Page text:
Butte is located on Hwy 24, 20 km (12.5 miles) south east of 100
Mile House, named after the 250-high butte, remnants of an ancient
volcano. Lone Butte was once the largest community in the South
Cariboo dating back to the late 1800's.
Little is left of the historic Lone Butte. The hospital is gone,
as is the Lone Butte Hotel, mill, stockyards, and railway services
that once drove the economy.
All that is left of the past is the wooden water tower dating back
to the 1920's; this was used to service steam locomotives operating
for the Pacific Great Eastern Railroad.
Today, Lone Butte is a quiet town servicing the fishers and tourists
visiting the area. There are a few shops, restaurants, café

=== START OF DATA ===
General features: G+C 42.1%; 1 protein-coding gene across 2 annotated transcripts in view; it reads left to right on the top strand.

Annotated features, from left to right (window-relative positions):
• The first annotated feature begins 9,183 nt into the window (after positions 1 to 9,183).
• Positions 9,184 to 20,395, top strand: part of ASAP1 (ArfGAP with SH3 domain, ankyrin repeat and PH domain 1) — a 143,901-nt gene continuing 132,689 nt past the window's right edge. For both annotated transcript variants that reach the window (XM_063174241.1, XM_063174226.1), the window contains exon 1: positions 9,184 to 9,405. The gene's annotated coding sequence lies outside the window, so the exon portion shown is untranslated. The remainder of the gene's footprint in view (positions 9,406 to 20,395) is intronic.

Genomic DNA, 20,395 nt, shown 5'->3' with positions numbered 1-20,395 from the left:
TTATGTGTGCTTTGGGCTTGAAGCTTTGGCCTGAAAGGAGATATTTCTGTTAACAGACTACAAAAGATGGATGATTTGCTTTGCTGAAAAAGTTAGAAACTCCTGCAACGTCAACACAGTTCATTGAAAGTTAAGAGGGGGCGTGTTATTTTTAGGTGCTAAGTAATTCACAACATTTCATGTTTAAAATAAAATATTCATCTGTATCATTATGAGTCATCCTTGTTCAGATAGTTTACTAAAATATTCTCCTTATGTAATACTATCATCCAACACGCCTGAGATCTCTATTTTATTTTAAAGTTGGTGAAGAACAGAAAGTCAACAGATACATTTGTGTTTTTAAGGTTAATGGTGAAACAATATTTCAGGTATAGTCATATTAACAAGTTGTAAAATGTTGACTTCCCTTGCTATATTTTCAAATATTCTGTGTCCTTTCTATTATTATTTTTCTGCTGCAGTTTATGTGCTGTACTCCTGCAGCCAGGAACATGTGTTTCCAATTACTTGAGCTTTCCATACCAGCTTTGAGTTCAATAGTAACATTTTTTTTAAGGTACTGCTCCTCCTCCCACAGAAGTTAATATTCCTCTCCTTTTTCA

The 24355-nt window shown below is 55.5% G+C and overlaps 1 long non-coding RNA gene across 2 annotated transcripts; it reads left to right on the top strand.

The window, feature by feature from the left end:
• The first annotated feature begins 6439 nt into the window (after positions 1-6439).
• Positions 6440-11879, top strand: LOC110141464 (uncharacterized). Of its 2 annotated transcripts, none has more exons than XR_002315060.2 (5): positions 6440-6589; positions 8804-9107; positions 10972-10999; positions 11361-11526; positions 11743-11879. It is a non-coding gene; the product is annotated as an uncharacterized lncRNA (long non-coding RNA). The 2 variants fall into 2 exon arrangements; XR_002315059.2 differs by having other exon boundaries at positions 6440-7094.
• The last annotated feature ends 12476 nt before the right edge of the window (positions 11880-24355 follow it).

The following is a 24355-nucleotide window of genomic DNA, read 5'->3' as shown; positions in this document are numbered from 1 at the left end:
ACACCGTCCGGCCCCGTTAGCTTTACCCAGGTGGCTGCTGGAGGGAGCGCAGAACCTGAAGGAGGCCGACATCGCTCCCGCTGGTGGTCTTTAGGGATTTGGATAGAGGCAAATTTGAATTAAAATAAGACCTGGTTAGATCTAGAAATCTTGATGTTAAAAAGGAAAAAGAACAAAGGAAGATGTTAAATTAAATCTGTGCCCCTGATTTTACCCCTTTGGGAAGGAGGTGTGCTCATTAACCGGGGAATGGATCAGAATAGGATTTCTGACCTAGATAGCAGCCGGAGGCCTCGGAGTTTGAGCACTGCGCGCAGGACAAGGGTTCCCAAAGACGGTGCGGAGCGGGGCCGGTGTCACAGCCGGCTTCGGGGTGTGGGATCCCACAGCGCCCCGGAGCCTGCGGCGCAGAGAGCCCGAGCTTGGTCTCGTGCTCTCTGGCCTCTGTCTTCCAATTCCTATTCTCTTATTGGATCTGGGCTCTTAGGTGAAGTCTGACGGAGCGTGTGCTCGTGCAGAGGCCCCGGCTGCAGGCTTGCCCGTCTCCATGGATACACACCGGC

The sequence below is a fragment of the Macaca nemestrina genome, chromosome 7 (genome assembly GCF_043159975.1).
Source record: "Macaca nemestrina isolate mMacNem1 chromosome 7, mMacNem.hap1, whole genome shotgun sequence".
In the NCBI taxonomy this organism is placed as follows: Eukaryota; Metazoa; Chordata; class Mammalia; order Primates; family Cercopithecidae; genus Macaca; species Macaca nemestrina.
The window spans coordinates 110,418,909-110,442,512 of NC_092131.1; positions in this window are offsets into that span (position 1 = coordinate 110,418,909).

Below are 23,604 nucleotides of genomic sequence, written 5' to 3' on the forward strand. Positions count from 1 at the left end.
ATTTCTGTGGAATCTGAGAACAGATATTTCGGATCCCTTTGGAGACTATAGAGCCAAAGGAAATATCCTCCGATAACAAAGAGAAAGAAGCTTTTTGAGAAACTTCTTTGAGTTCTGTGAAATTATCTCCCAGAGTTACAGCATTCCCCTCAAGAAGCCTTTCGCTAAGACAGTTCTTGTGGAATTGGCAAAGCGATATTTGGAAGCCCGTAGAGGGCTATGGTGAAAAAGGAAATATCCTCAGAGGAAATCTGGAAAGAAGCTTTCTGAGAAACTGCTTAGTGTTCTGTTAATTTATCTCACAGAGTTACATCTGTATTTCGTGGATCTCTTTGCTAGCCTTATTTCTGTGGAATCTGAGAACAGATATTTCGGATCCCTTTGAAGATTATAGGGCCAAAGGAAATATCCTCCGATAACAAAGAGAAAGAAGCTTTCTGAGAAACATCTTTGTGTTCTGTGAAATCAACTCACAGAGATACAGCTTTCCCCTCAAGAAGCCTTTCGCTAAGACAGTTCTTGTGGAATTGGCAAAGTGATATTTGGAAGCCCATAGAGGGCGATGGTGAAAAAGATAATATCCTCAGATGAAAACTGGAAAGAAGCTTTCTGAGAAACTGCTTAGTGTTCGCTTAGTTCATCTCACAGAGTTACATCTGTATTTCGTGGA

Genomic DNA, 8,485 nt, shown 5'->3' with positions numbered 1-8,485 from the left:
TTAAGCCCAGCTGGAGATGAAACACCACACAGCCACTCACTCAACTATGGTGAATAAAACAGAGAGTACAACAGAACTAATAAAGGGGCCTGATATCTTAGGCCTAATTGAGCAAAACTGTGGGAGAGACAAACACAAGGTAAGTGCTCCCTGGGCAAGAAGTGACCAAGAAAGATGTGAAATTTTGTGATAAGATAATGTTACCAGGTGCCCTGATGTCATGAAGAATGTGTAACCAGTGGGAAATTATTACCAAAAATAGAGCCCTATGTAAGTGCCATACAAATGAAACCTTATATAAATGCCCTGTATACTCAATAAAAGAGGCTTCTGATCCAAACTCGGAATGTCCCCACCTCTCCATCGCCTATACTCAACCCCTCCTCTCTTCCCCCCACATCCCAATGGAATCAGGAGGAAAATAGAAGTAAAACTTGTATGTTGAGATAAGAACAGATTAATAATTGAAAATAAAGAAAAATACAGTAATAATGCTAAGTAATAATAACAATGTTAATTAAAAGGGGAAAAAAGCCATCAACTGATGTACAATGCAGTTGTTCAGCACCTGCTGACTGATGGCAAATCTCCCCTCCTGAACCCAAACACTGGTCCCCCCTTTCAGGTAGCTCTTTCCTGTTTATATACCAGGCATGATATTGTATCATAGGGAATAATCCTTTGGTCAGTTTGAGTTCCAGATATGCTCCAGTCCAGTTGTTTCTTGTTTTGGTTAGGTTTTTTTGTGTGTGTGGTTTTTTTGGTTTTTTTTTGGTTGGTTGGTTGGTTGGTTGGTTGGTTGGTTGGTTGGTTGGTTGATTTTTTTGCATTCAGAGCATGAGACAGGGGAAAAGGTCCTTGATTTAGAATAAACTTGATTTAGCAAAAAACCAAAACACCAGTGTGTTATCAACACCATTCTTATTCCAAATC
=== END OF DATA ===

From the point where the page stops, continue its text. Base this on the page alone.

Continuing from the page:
and the famous Iron Horse Pub that is a very large log building
that has to be seen to be believed.
To get a great panoramic view of Lone Butte you can climb up the
old volcanic butte for one of the nicest views in the south Cariboo.
Lone Butte sits at the western end of Hwy 24, 'The Fishing Hwy'.
This 97 km (61 miles) highway will allow access to at least 200
lakes with the best fly fishing in North America.
Resorts in Area
One lake that is 15 km (9.4 miles) south of Lone Butte is Green
Lake. Named for its brilliant green colour, Green Lake is approximately
14 km (9 miles) long. The lake has great fishing, swimming, boating,
bird and wildlife watching.
Lake Provincial Park
There is a provincial park at Green Lake, complete with boat launch
and campground facility.
For guide assistance, there are various dude ranches, resorts and
private campgrounds available around the lake.